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Surrealism

surrealist manifesto, Robert Motherwell, Surrealism, Jackson Pollock, surrealists

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Surrealism, artistic and literary movement that explored and celebrated the realm of dreams and the unconscious mind through the creation of visual art, poetry, and motion pictures. Surrealism was officially launched in Paris, France, in 1924, when French writer Andre Breton wrote the first surrealist manifesto, outlining the ambitions of the new movement. (Breton published two more surrealist manifestoes, in 1930 and 1942.) The movement soon spread to other parts of Europe and to North and South America. Among surrealismís most important contributions was the invention of new artistic techniques that tapped into the artistís unconscious mind.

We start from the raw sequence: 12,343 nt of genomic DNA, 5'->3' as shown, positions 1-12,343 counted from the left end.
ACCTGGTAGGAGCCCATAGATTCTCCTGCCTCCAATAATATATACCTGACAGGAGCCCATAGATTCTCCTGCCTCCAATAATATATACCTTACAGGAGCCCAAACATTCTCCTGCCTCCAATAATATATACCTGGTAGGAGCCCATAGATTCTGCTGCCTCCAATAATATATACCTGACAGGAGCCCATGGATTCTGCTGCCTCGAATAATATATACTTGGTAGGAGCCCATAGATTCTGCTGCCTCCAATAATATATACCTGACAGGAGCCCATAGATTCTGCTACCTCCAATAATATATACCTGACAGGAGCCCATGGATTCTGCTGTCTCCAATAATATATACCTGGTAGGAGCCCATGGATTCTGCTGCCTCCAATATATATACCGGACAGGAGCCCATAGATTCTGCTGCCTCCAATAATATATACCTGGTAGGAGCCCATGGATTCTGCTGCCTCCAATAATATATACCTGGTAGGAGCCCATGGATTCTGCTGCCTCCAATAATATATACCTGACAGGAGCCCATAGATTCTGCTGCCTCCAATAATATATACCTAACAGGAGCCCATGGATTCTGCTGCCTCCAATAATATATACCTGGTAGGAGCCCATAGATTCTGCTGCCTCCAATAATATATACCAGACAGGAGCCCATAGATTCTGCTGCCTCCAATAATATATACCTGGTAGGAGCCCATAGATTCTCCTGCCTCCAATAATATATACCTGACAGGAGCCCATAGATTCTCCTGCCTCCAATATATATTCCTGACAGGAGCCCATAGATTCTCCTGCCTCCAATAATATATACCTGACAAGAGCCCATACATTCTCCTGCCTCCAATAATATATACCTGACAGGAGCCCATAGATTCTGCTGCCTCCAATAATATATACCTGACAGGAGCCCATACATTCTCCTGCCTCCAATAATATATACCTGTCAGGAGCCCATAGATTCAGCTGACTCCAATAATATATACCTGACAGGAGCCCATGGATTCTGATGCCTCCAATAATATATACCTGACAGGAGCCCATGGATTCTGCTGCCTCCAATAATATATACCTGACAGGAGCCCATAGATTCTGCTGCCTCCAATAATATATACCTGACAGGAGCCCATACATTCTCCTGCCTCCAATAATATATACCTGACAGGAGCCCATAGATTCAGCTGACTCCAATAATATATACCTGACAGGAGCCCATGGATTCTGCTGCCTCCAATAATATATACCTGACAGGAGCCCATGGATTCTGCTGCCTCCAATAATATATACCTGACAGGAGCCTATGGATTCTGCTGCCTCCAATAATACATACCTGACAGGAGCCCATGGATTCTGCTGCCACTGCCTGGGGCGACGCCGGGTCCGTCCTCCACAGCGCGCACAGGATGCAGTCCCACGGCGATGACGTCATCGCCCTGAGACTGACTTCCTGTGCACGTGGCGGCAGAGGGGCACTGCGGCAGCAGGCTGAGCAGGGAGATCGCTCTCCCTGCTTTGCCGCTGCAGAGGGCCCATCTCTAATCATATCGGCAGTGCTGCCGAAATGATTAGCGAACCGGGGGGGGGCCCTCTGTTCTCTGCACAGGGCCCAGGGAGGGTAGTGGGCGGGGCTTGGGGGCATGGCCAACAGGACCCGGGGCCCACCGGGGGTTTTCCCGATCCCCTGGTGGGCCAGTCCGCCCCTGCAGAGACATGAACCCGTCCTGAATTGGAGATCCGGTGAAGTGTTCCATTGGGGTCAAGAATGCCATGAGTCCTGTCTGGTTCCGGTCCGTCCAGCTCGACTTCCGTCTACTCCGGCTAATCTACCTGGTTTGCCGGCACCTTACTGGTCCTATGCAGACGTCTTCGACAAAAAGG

Influence of Surrealism

Surrealism ranks among the most important and influential European art movements of the first half of the 20th century. Many surrealists, including Breton, Masson, Ernst, and Matta, spent time in the United States during World War II (1939-1945). Their presence proved pivotal to the artistic development of the American abstract expressionist painters, particularly to the work of Arshile Gorky, Robert Motherwell, and Jackson Pollock. Surrealism also had a lasting influence on the art of Latin America, in the works of artists such as Frida Kahlo of Mexico and Wifredo Lam of Cuba.

Contributors

Cernuschi, Claude, B.A., M.A., Ph.D.

Assistant Professor, Boston College; Author of "Jackson Pollock: Meaning and Significance", "Not an Illustration", "But the Equivalent: A Cognitive Approach to Abstract Expressionism", and other books.



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